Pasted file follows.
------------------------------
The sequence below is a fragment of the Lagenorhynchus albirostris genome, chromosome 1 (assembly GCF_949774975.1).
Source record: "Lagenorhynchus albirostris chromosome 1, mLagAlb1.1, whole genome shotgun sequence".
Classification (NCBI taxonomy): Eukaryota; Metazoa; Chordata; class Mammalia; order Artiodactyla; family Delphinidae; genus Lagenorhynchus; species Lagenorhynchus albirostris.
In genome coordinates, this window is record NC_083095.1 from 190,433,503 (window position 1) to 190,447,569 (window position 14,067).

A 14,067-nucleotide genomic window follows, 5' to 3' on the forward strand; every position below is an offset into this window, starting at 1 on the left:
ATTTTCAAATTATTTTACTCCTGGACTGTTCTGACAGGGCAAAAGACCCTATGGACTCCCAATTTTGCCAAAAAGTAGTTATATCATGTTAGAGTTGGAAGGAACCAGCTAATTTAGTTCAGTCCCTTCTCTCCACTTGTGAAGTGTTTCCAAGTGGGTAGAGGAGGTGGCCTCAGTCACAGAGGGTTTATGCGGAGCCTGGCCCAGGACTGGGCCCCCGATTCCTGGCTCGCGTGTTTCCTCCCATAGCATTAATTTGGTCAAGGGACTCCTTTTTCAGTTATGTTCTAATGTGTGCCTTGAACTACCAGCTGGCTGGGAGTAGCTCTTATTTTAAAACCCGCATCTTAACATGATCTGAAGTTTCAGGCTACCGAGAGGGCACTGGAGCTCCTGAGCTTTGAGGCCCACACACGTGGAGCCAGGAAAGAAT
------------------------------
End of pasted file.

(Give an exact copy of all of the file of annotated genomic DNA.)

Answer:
The sequence below is a fragment of the Lagenorhynchus albirostris genome, chromosome 1 (assembly GCF_949774975.1).
Source record: "Lagenorhynchus albirostris chromosome 1, mLagAlb1.1, whole genome shotgun sequence".
Classification (NCBI taxonomy): Eukaryota; Metazoa; Chordata; class Mammalia; order Artiodactyla; family Delphinidae; genus Lagenorhynchus; species Lagenorhynchus albirostris.
In genome coordinates, this window is record NC_083095.1 from 190,433,503 (window position 1) to 190,447,569 (window position 14,067).

A 14,067-nucleotide genomic window follows, 5' to 3' on the forward strand; every position below is an offset into this window, starting at 1 on the left:
ATTTTCAAATTATTTTACTCCTGGACTGTTCTGACAGGGCAAAAGACCCTATGGACTCCCAATTTTGCCAAAAAGTAGTTATATCATGTTAGAGTTGGAAGGAACCAGCTAATTTAGTTCAGTCCCTTCTCTCCACTTGTGAAGTGTTTCCAAGTGGGTAGAGGAGGTGGCCTCAGTCACAGAGGGTTTATGCGGAGCCTGGCCCAGGACTGGGCCCCCGATTCCTGGCTCGCGTGTTTCCTCCCATAGCATTAATTTGGTCAAGGGACTCCTTTTTCAGTTATGTTCTAATGTGTGCCTTGAACTACCAGCTGGCTGGGAGTAGCTCTTATTTTAAAACCCGCATCTTAACATGATCTGAAGTTTCAGGCTACCGAGAGGGCACTGGAGCTCCTGAGCTTTGAGGCCCACACACGTGGAGCCAGGAAAGAAT